Here’s an analogy—when I’m asked about what kind of pistol someone should buy, I say this: if you just want to buy a gun for self-defense, that with little to no training you can pick up, point, pull the trigger, and probably hit your target, get a striker-fired pistol like a Glock or Smith & Wesson M&P.
But if you want to learn how to shoot a pistol, want to learn sight alignment and proper grip and trigger control, buy a double-action revolver, as it is much harder to shoot and every little mistake you make will be magnified. If you can learn to shoot a double-action revolver well, you can shoot any kind of handgun well. I believe the same thing about iron sights on a rifle.
Dave Fortier and I often engage in friendly arguments about all things gun related, and when I asked him about his favorite iron sights it provided another educational opportunity. Dave prefers a front sight with rounded ears that are open at the top.
The rounded ears are a near circle within the circle of the rear aperture, but he doesn’t want a true circle around the front sight (like HK sights) because if the front sight is not centered inside the front ring it can mess with your brain.
Dave is a former high power shooter, and as such he prefers the Knight’s Armament 600-meter flip-up rear sight. This is a very nice, feature-rich sight, but on a good day they sell for $150.
Which I think is a stupid amount of money to spend on a back-up sight, you’re not going to be shooting Camp Perry with a flip-up, and I told Fortier the same…only less politely. Dave’s response? “It’s a great sight, my favorite. Go be poor somewhere else.”
But Dave’s response, especially about why he likes a certain type of front sight, is a great example of “you don’t know what you don’t know”. If you never shoot iron sights, you’ll never learn what works best for you.
People smarter and with more experience shooting than the rest of us have developed all sorts of tricks for using iron sights at maximum efficiency, because often their lives depended on it. Here’s one—ever heard of the upside-down lollipop?
I was first exposed to this technique when my friend came back from the DEA academy with his new Colt 9mm subgun. This SMG was equipped with iron sights, and he was taught a very quick way to use the sights at CQB distances. Instead of looking through the sights, which is slower and can tend to limit your peripheral vision, look over them.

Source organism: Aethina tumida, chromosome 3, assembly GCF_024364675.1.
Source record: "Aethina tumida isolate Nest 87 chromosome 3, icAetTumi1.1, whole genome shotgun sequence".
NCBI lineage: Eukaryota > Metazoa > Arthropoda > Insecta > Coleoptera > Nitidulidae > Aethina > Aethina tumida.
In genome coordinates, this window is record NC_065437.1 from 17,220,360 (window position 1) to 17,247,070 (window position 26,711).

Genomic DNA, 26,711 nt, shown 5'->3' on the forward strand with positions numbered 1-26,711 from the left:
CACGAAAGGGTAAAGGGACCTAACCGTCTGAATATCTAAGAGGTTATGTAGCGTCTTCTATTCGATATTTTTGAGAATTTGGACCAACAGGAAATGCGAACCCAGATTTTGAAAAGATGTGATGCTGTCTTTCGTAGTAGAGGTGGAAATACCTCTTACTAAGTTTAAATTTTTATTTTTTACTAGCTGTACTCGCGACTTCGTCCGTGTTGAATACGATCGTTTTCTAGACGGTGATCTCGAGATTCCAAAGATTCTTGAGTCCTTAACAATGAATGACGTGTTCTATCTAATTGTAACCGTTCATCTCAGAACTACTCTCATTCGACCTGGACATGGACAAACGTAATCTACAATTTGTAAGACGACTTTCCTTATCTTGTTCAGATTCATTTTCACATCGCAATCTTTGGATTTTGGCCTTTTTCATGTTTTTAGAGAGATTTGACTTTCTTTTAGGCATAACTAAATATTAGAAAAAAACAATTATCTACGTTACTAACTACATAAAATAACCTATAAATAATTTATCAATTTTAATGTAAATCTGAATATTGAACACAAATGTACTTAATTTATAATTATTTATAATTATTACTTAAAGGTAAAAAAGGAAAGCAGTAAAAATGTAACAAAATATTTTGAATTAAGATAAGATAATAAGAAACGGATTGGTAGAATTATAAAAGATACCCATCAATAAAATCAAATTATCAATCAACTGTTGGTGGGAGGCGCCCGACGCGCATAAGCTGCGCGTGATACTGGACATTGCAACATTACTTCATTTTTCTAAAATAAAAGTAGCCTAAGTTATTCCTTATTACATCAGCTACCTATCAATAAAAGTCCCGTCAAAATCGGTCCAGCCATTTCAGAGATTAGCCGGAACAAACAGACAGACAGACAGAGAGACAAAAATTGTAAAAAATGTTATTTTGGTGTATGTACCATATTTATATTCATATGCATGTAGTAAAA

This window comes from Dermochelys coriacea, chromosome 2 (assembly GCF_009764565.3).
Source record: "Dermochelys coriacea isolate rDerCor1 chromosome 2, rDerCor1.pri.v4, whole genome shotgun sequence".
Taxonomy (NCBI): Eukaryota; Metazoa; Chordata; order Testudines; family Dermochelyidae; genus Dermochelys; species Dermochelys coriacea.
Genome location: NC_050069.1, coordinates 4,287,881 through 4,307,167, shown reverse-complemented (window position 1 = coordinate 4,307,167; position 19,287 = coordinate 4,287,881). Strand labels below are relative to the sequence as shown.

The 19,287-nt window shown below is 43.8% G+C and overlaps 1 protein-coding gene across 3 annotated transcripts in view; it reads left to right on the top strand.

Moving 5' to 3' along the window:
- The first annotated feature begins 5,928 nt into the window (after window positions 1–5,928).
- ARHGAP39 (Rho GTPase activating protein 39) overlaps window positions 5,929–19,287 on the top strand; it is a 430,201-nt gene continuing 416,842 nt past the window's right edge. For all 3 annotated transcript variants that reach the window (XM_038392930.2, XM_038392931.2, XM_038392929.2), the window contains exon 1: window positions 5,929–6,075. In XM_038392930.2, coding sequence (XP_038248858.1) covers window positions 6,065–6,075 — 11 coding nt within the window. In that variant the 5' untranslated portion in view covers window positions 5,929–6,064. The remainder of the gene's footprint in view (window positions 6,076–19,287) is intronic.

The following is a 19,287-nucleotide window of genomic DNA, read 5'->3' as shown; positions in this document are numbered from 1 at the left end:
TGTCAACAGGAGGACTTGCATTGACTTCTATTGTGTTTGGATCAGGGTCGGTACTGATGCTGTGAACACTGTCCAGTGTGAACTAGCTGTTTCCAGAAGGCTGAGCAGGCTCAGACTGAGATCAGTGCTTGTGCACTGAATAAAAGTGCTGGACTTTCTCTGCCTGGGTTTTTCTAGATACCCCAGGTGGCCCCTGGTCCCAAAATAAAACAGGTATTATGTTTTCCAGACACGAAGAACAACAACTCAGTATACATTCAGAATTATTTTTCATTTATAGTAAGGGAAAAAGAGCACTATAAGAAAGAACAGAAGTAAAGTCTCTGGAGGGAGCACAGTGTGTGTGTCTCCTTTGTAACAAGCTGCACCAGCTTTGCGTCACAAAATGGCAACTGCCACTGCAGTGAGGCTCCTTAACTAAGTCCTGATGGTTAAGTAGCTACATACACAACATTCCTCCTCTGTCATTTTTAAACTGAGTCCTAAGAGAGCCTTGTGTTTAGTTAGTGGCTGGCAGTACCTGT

Looking over the rear aperture, put the top of the aperture at the base of the front sight pin (the result resembling an upside-down lollipop) and frame the target with the wings of the front sight.
The gun will hit a little high, but at indoor distances. this works just as fast and accurately as a red dot.
For features and performance, I like the LWRCI Skirmish sights. The rear sight has a rotating cube—rotate the cube to switch from a small to large aperture.
And the front sight post is protected by curved wings. These things are made to withstand salt water and zombie attacks—and they’d better, considering a set will run you over $225.
For the best balance of performance per dollar spent, I think the best iron sights on the market are the UTG Low Profile Flip-Up sights (see sidebar). They provide everything you need, nothing you don’t, and a set will run $50 or less.
I know I’m not alone in thinking ARs should have back-up iron sights, the proof being how many optics mounts are listed as providing “co-witness” or “lower 1/3” height.
A co-witness mount places the optic (usually a red dot) at a level off the rail where the dot is at the same height as the iron sights. “Lower 1/3” mounts position the dot just above the iron sights, so the sights are visible in the lower one-third of the optic.
And why is this? Because excrement happens. Scopes break, batteries fail, but unless your red dot optic has nearly blown up on you, you’ll be able to use your iron sights through the optic tube.
The same can’t be said for magnified optics, however, even if they dial all the way down to 1X. Even at 1X, your front sight will be a blur through a variable magnification scope. Which is why all of the optics on my personal rifles are in QD mounts. QD mounts provide quick tool-less access to iron sights.
I believe every rifle should have iron sights on it, whether or not it is mounting an optic. They are an integral part of the gun, no different than a stock or a trigger. I mounted iron sights on my dedicated competition rifle, where they’ll probably never ever be needed. But probably isn’t good enough for me.